I've lost that freedom feeling

There's been a lot of talk about Constitutional freedoms lately in the wake of the domestic wire tapping report and the Alito hearings with its impact on Roe vs. Wade. I know this is important stuff, but I have to say the whole debate confuses me. I'm not confused about the details of these issues; while I'm certainly not an expert they've been covered in enough detail by the press, that I get the jist of both sides of the argument. What confuses me is why we fight so hard for these when we gladly give up other freedoms.

When I was a child, I can recall a time when people had responsibility for the safety of their children and their own personal conduct. Back in the late 60s and early 70s, my family took a lot of weekend skiing and hiking trips. On almost every trip my father kept a couple of beers in the car for the ride home. Even now, 40 years later, I can still see the beer can sitting on the dashboard, with my father smoking his pipe, as we ride down Rt. 16 through Pinkham Notch in New Hampshire. If this wasn't bad enough in a modern context, the entire time, because I'm the youngest, I'm stuffed in the back of the station wagon with no seat belt or safety restraint.

A parent doing something like that today would be in a lot of trouble. They would not be allowed to decide how to safely transport their family, they wouldn't be able to decide to have a beer while driving, even if their blood alcohol levels was well within the legal limit. I'm not arguing that the laws that have been passed are somehow wrong from the sense of being unreasonable, they certainly make some level of sense. But that said, some restriction of freedom of speech or privacy makes sense too, especially if we're measuring personal freedoms against public welfare. From my layman's point of view, it looks like we've got ourselves onto a very slippery slope.

Thursday, January 12, 2006

Honest Role Models

I found Bode Miller's 60 minute appearance refreshingly candid. Apparently, however, I'm in the minority. During the interview Bode admitted to skiing wasted the day after he clinched the world championship. Seems he was out late that night and still had a buzz-on from the celebrating when he hit the course the next morning. He admitted it wasn't the smartest thing he ever did, but he wasn't apologetic either.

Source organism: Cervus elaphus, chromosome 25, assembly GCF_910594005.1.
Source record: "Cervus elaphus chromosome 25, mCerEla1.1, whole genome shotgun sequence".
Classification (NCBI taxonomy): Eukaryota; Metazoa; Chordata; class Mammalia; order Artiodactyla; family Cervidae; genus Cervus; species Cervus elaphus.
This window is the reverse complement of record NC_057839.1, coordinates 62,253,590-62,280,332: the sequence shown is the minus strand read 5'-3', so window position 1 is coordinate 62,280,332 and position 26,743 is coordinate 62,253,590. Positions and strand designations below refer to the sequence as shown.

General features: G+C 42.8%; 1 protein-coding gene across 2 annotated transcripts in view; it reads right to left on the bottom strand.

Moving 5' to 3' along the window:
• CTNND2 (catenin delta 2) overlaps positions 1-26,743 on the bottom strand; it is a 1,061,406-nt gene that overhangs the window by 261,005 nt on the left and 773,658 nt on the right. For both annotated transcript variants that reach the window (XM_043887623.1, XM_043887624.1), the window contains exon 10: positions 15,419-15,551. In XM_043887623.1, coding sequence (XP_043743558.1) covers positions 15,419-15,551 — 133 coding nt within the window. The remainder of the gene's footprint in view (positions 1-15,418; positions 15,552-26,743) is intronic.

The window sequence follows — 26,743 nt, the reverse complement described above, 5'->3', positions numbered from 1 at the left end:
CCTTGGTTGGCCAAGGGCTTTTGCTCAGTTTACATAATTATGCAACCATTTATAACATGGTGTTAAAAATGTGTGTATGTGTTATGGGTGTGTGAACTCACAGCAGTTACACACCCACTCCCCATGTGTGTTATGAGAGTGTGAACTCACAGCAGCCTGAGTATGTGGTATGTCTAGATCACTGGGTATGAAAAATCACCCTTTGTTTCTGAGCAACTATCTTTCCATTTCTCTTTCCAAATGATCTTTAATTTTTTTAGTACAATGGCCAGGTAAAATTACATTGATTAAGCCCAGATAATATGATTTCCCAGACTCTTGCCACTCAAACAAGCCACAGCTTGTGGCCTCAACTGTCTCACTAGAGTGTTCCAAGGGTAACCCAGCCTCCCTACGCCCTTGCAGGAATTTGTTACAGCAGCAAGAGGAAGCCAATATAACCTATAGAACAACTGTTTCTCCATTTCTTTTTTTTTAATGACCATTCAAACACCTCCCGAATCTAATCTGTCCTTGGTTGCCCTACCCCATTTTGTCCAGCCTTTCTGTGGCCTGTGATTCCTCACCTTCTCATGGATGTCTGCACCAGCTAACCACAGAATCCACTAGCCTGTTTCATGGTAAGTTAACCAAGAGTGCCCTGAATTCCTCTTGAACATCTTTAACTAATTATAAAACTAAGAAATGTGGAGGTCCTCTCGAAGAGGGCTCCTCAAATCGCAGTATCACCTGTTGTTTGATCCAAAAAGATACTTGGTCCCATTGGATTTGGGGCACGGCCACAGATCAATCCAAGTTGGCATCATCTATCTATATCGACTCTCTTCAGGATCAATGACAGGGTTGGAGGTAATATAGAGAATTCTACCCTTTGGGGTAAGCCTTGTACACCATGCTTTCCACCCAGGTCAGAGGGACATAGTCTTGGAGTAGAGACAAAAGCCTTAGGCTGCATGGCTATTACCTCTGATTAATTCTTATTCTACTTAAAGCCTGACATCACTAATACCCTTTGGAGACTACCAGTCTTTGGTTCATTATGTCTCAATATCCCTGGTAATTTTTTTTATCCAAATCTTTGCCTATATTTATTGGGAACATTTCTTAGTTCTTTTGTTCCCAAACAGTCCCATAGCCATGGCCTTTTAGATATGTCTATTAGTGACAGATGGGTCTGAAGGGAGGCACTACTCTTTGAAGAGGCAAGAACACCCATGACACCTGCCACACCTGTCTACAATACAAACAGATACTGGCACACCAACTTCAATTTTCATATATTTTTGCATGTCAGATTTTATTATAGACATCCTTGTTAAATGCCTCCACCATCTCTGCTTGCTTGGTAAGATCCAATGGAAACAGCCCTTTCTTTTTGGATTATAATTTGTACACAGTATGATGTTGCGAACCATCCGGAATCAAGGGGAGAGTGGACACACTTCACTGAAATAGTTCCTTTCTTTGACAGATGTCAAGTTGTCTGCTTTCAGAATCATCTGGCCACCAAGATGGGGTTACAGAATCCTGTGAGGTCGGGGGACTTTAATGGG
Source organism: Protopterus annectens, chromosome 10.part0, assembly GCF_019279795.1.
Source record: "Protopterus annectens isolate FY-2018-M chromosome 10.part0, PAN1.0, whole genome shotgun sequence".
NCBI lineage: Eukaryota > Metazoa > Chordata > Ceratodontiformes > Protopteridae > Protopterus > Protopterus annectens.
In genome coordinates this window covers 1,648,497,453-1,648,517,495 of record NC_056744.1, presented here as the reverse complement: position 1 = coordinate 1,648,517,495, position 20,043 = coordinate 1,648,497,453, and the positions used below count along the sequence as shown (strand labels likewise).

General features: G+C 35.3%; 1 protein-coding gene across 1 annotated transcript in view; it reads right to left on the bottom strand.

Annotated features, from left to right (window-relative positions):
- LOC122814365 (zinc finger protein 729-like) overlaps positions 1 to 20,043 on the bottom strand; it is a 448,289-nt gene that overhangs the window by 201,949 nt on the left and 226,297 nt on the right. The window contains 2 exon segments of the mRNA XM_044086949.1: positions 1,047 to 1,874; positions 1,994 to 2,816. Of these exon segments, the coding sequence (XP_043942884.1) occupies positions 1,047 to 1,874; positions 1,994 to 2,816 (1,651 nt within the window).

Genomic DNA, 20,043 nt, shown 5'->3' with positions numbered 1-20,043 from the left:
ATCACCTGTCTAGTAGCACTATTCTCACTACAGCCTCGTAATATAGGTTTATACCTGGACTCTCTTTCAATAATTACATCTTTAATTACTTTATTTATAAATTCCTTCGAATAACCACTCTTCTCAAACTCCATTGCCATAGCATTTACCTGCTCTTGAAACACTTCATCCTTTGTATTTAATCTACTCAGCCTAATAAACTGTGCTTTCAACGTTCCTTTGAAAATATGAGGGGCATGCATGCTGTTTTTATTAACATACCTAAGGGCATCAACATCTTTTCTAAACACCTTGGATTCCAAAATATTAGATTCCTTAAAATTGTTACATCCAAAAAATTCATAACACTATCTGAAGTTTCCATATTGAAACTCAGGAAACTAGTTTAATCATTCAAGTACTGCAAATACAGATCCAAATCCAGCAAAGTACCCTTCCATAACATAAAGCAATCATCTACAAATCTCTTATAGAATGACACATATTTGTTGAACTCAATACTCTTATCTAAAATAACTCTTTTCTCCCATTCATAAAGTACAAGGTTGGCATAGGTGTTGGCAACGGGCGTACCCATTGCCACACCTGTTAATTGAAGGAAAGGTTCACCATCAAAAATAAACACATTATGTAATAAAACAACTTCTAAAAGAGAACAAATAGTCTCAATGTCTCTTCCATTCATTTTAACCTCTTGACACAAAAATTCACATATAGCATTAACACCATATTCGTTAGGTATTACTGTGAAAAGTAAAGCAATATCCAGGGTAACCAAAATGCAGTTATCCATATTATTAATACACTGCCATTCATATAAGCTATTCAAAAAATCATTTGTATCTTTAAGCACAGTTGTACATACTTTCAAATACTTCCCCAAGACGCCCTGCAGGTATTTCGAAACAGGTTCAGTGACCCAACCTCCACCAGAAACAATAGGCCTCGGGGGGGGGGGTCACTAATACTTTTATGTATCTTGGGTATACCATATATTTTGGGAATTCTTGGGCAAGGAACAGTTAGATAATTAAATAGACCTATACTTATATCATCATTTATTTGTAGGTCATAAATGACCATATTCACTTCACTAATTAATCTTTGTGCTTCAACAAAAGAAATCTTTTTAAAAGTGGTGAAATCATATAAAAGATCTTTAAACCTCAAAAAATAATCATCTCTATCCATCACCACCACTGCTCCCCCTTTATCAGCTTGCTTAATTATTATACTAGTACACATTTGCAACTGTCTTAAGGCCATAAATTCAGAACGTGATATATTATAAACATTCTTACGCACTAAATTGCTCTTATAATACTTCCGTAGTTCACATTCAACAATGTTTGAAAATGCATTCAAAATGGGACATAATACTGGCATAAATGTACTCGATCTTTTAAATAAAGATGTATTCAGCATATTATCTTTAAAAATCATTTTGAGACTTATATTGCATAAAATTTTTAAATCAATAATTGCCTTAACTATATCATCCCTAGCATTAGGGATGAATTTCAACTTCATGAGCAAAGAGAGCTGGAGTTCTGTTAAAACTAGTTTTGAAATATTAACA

Of course, it didn't take long for the nanny patrol to come down pretty hard on him for this. It seems people would rather he pretend he's not a partier. It's OK that he hurtles himself down mountain sides in reckless abandon, that's all fine and dandy, but admit to enjoying a deserved celebration and you're a horrible role model. Personally, I like someone who says what they mean and lives life on their own terms. In fact, I think that's a perfect role model.

Wednesday, January 11, 2006

The Whale

There's an old saying that when you study literature you're really studying death. Here's a couple of paragraphs I wrote that certainly fits that motif. I'm still thinking of how to incorporate this into some bigger context, but for now I think it stands alone pretty well.

The Whale

I've been swallowed by a whale. It's not like the stories of Jonah or Pinocchio would lead you to believe; to begin with, a whale's throat is much smaller than you would think. Second, while the gapping baleen mouth quickly engulfs you, the actual swallowing process is a lot more violent. At first you're all cold and wet, with salt stinging your nostrils and the stench of krill filling the air, but then as the water drains from the baleen and the big warm tongue pushes you back into it'’s mouth, the esophagus starts to squeeze you in crushing rhythmic pulses. When what little air you've managed to hold in is finally squeezed from your lungs and the panic reaches its peak, everything goes dark. Luckily, this is when I always wake up.

The dream starts the same way every time. I'm standing on the bow sprit of a clipper ship, alone. No other crew is in sight. . The sky is clear blue, a strong wind is blowing and the seas are in a long swell. At first I'm exhilarated; the sails are a beautiful bone white against the sky and billowed by the stiff wind. The speed is impressive and the ship is rising and failing in thunderous claps as the bow cuts into the passing waves.